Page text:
by Steve Young
The Pocono Lounge, in the basement behind the double doors on Temple and Broadway in downtown Los Angeles, was where, at age eighteen, I first became acquainted with “Stella By Starlight.” One night some drunk put the music up on the stand, but he had a speech impediment or was not long off the boat and couldn’t speak English too well. He called it “Bella By Barlight,” and the name stuck. At the time, we played it straight through from beginning to end, with me yelling out the changes to Fatso Wong Louie, my bassplayer, while Noky Mitsumi faked it with brushes. It was an unusual tune, with a touch of chaos to it and intrigued me, so, tucked in the back pocket of my tux, I took the music home that night and tinkered with it in my spare time.
The owner, Jimmy Lang, treated us badly, paid us peanuts, took to calling me his Number One Son, which would have gravely offended my dead parents, as I was Japanese, not Chinese. But what did I care back then, at eighteen? All you had to do in those days was point me toward a piano and I’d start playing, out of nervous habit, if nothing else. Occidentals had strange, demeaning ways but so did Orientals, especially the Japanese. We had Pearl Harbor to remember, too. Every year, December 7 would roll around and I’d want to hide under a rock.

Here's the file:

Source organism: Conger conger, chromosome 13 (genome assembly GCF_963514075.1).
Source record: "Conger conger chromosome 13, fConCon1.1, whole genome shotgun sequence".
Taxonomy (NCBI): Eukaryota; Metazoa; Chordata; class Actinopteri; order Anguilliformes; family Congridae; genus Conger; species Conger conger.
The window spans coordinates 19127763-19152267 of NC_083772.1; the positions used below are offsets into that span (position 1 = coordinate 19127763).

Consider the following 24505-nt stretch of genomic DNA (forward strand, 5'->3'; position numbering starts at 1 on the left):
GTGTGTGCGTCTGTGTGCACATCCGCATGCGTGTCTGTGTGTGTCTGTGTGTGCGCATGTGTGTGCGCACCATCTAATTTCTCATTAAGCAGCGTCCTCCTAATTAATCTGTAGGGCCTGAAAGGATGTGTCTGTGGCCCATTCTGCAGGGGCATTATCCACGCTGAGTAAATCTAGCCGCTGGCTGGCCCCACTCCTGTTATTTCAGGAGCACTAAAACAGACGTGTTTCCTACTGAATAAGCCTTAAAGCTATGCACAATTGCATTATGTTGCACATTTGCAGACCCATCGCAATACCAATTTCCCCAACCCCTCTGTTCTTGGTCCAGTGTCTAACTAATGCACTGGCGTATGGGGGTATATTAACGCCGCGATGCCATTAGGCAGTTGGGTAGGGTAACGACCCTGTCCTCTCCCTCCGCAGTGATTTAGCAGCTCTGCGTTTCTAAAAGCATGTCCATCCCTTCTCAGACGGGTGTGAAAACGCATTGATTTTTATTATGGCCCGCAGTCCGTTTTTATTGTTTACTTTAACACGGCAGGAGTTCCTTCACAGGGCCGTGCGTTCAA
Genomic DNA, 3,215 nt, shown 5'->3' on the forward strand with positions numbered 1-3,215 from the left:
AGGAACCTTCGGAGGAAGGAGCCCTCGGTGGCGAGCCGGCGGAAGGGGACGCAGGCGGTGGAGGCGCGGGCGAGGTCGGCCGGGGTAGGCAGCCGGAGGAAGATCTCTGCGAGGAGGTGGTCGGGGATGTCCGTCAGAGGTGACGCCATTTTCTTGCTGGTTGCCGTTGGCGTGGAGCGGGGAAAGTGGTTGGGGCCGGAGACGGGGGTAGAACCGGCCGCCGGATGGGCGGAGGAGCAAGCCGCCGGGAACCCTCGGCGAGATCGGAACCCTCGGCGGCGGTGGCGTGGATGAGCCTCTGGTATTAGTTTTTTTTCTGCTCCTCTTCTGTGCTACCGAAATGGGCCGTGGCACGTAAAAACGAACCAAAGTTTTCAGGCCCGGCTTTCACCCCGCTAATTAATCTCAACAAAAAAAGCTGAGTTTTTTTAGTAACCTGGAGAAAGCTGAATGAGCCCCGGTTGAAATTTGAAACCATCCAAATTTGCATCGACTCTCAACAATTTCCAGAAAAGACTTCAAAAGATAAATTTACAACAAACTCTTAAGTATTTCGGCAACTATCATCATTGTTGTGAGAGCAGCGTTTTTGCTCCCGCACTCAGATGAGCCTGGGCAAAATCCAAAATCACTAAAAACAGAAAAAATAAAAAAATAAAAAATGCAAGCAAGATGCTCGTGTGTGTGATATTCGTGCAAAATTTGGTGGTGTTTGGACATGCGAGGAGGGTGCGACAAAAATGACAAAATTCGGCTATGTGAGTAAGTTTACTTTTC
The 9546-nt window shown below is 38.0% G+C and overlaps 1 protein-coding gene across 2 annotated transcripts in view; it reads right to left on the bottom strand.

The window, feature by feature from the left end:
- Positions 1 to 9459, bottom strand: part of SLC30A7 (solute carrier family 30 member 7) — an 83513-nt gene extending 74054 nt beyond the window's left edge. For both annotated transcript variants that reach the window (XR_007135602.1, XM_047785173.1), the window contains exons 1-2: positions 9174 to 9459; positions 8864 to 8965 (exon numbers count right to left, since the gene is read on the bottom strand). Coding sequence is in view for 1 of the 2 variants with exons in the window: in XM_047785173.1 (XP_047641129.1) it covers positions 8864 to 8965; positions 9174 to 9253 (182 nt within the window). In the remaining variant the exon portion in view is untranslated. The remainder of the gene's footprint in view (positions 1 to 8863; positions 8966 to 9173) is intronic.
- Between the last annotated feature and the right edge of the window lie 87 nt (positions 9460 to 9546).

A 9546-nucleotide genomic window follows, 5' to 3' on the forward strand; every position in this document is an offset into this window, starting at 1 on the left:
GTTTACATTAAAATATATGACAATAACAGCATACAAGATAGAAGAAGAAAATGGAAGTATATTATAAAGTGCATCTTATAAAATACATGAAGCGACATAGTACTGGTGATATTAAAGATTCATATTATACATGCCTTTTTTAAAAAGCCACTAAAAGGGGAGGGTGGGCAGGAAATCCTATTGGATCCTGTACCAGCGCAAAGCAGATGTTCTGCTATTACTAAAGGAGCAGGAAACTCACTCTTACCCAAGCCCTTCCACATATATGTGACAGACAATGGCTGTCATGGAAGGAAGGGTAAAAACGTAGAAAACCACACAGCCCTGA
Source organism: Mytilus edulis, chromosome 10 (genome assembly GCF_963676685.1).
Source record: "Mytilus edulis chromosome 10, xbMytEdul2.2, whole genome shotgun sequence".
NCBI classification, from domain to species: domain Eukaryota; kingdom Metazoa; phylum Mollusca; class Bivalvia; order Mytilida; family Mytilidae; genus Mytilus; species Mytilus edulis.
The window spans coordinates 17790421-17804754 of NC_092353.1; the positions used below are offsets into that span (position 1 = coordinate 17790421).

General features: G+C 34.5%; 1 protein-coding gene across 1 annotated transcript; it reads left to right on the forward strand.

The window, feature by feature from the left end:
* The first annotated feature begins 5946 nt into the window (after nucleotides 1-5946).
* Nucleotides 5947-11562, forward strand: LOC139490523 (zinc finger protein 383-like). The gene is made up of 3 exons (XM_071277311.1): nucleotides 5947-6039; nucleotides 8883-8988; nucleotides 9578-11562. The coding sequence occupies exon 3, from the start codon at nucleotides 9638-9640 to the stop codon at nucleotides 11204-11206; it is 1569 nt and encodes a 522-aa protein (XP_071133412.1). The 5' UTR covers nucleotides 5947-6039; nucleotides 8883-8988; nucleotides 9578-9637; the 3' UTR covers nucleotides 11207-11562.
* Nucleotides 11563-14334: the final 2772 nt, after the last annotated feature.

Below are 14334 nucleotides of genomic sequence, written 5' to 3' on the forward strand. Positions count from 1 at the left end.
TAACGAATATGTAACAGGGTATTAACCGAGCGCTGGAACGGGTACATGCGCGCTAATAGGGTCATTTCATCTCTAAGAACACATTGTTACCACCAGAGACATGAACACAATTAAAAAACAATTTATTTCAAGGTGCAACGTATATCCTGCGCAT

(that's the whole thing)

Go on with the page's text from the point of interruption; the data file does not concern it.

Besides, Lang’s place was irresistible to an eighteen year old. Lang had it tricked up like a bordello, with no place to rest your eyes on the walls or the floor or the ceiling that didn’t remind you of sex: oils of nude women lounging on couches, in stuffy, gilded frames, paintings of bowls of fruit, with phallic bananas and voluptuous, round melons above upside down triangles of grapes, wild animals cuffing playfully in the veld, and low-lit street corner scenes with the women in bright red lipstick always half in the shadows of dark buildings, half in the garish light of a lamppost.
The bar consisted of three sides of a square, with a great oak top with Indianhead nickels and playing cards beneath the shellac and three-legged wooden stools in front. The counter was attended by a bartender per side, each of them aproned, bald, terse and harried. And everywhere, cigarette and cigar smoke drifted in a gray/blue cloud above our heads like poison gas. There were Boa feathers draped around the room, on the paintings and barrel taps and the Bosendorfer upright. For all I knew, it might have really been a brothel. Somewhere close by, behind some door, there could have been an even more inner inner sanctum. It would occur to me not without a trace of pleasure, from time to time: I’d become Kenneth Agaki, whorehouse pianist.